Parents' Guide to

Crisis Core: Final Fantasy VII Reunion

By David Chapman, Common Sense Media Reviewer

age 13+

Final Fantasy prequel is epic in scope, but small in scale.

Crisis Core: Final Fantasy VII Reunion packshot

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What you will—and won't—find in this game.

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They say that everything old is new again, and Square Enix's Final Fantasy VII games are no exception. Now, roughly fifteen years after the original's PlayStation Portable release, Crisis Core: Final Fantasy VII Reunion finally brings the FFVII prequel to consoles and PCs. Making the leap to a new generation isn't easy, but for the most part, Reunion sticks the landing. The game looks phenomenal, standing right alongside Final Fantasy VII Remake Intergrade in terms of production quality, which makes sense due to the games being tied together. There's a new life injected into the game too, thanks to some stellar voice acting being added in for the first time. Best of all, the controls have been updated to take advantage of options that weren't originally available on the PlayStation Portable's hardware. Console players in particular will benefit from the additional thumbsticks and buttons/triggers, which make the game's action oriented combat system more fluid and responsive than ever. From a strictly technical standpoint, this is a prime example of how a remake should be done.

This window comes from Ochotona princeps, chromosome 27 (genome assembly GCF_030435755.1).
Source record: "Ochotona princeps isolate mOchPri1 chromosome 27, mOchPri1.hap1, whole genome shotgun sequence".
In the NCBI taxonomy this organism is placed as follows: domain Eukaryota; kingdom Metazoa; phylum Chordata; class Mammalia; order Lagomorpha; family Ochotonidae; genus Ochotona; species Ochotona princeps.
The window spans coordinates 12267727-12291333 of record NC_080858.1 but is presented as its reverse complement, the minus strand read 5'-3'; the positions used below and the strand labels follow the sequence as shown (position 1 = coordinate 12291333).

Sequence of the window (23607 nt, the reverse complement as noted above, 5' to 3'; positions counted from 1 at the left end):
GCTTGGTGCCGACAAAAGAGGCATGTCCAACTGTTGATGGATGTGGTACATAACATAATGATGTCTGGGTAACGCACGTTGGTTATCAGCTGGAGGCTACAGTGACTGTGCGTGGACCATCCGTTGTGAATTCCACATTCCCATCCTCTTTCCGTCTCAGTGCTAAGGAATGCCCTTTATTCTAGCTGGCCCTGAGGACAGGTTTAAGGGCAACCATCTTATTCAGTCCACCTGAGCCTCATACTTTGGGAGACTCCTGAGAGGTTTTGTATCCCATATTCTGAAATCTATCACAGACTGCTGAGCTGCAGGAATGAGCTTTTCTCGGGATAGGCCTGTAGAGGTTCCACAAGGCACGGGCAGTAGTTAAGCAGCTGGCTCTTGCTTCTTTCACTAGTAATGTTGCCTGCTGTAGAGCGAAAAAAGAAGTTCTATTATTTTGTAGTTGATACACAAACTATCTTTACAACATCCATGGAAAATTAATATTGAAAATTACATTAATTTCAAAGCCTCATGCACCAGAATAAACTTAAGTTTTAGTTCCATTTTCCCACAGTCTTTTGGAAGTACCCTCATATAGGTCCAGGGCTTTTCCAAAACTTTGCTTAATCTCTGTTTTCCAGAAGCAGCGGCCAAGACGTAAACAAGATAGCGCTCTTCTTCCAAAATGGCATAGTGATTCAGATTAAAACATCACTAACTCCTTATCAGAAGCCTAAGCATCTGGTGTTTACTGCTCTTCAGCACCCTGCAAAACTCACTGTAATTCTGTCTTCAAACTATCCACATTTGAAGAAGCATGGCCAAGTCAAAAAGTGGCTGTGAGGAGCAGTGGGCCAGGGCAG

As faithful as Reunion is to the original, that's also a bit of a double edged Buster Sword as well. Remember, the game was originally developed for a portable game system with specific limitations. It was designed to be played on the go, with more compact story chapters and missions able to be completed in easily digestible bite-sized chunks. Reunion is built on this same foundation, so the gameplay feels a lot smaller. That doesn't take anything away from the awe and spectacle of the game while you're playing. And it's understandable that Square Enix couldn't add too much more to the story without potentially rewriting the entirety of the Final Fantasy VII saga. But it winds up being a bit like watching a TV show in a movie theatre. Sure, it looks and sounds infinitely better than you'd ever experience watching it on the small screen, but it's also something that's over before you know it.

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